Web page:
Waylon Smithers, the obedient, sycophantic assistant to cantankerous billionaire Montgomery Burns, will finally have a boyfriend in a landmark episode of “The Simpsons.” Excellent.
It’s only been 33 years.
Smithers, who came out in a 2016 episode of the long running animated series, will be at the center of a gay romance story in the Nov. 21 episode “Portrait of a Lackey on Fire.”
The forthcoming episode was written by longtime series writer Rob LaZebnik, 59, and his son, Johnny LaZebnik, 27, who identifies as gay.
“So often, gay romances are a subplot or alluded to or shown in some kind of montage or as a punchline,” Johnny told the New York Post this week.
“And what I think I was really excited about, with this episode, we get to see — without spoiling too much — the beginning, middle and who knows how it ends of a gay relationship, of really getting into the nitty-gritty of how gay people date, how they meet, what it’s like,” he said.
“That was really special to me to get to highlight characters who are not punchlines, who are fully formed,” he said.
The official episode synopsis says, “Smithers finds true love with a famous fashion designer, but will his new relationship destroy Springfield?”
Smithers’ boyfriend is fashion mogul Michael De Graaf, voiced by guest star Victor Garber, the openly gay star of Global Television Network’s “Family Law” who married his longtime partner, artist Rainer Andreesen, in 2015.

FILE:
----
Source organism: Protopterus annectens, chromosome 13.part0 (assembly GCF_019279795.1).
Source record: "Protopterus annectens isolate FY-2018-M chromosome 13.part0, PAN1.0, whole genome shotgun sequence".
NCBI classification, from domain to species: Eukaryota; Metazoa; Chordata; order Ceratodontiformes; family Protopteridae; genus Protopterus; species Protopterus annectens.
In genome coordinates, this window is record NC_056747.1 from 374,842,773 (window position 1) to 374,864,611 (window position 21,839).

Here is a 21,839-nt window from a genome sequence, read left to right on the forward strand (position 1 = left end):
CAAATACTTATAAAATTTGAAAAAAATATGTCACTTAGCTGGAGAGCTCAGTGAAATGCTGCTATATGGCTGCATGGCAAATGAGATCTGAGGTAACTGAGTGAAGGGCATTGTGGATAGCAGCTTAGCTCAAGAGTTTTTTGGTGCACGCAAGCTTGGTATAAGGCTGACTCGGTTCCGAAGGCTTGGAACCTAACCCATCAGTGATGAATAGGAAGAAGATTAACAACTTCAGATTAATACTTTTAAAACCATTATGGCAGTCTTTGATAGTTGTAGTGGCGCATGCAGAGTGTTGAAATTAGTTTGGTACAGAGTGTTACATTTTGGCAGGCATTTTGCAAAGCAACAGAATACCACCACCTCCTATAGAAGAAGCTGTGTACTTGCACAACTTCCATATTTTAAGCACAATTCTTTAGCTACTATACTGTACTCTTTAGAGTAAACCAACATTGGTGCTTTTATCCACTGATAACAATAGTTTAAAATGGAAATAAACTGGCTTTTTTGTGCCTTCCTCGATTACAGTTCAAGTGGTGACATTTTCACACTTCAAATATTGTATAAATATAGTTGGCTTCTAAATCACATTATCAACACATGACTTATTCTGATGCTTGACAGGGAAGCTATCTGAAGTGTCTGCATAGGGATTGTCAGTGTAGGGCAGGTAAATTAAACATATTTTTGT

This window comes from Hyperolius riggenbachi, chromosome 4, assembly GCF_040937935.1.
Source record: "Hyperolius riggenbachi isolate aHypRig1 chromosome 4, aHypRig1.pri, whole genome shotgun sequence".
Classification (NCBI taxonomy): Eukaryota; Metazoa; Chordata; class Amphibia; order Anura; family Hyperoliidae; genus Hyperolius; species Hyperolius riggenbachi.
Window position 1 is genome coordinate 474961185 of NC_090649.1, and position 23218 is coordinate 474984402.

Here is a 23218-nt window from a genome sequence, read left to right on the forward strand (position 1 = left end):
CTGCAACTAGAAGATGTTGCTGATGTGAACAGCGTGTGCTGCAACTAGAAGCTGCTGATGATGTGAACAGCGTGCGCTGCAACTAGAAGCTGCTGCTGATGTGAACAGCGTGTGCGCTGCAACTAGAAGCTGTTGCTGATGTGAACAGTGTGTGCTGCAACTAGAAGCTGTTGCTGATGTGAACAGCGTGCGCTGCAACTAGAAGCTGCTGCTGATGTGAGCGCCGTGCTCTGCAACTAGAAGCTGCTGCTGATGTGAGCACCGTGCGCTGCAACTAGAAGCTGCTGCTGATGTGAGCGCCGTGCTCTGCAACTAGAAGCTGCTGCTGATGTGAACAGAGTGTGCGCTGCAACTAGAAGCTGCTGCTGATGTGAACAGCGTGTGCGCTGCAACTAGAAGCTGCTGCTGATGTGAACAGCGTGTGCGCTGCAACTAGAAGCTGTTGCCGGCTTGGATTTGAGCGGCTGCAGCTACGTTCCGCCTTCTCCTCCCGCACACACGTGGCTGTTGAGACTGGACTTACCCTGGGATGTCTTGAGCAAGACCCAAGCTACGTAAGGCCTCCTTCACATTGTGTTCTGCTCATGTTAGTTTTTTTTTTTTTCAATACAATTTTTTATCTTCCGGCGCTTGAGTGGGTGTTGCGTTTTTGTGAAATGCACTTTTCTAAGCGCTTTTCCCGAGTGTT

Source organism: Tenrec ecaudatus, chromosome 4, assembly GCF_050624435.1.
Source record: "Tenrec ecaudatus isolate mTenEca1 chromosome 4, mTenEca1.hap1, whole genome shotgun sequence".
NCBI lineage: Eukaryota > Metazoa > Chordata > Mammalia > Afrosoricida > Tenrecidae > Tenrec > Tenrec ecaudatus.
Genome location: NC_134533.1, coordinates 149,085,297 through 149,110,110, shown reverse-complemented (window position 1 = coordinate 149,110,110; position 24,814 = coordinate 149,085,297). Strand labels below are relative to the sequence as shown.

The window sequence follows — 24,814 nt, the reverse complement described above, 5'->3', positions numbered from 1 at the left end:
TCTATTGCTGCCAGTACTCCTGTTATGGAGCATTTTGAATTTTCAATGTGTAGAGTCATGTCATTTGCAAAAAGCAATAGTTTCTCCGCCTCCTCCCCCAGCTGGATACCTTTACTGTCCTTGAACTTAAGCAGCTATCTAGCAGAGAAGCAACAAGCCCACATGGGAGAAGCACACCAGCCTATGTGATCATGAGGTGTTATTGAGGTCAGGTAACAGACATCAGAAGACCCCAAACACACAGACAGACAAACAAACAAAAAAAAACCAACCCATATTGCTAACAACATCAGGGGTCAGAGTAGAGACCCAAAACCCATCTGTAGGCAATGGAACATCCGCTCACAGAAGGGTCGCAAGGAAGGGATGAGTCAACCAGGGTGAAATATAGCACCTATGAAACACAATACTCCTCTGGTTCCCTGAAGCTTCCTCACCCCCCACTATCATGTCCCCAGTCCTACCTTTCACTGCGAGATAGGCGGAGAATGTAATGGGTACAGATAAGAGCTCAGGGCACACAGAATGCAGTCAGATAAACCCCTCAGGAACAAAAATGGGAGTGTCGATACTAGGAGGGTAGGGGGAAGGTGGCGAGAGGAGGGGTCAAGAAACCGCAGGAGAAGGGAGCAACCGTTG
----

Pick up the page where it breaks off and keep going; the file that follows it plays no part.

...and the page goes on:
“It’s crucially important that these stories are acknowledged,” Garber, 72, told the New York Post. “I haven’t played a lot of gay characters, but every time I do, it brings back certain feelings I had as a young actor where I couldn’t be gay.”
Smither’s sexual orientation was an open secret on the show for years. His head-over-heels infatuation with Mr. Burns was depicted in elaborate fantasy sequences. In one segment, Smithers is under the covers in bed and envisions Mr. Burns flying through the window and hovering in his bedroom.
Smithers official came out in the season 27 episode “Tom Collins,” which Rob wrote as a tribute to his gay son.
“I am a Midwestern guy, so I don’t tend to wear my emotions on my sleeve, but I thought, ‘What better way to tell my son I love him than to write a cartoon about it?’ ” he told The Post 2016. “Sometimes TV can have a real impact on people’s thinking.”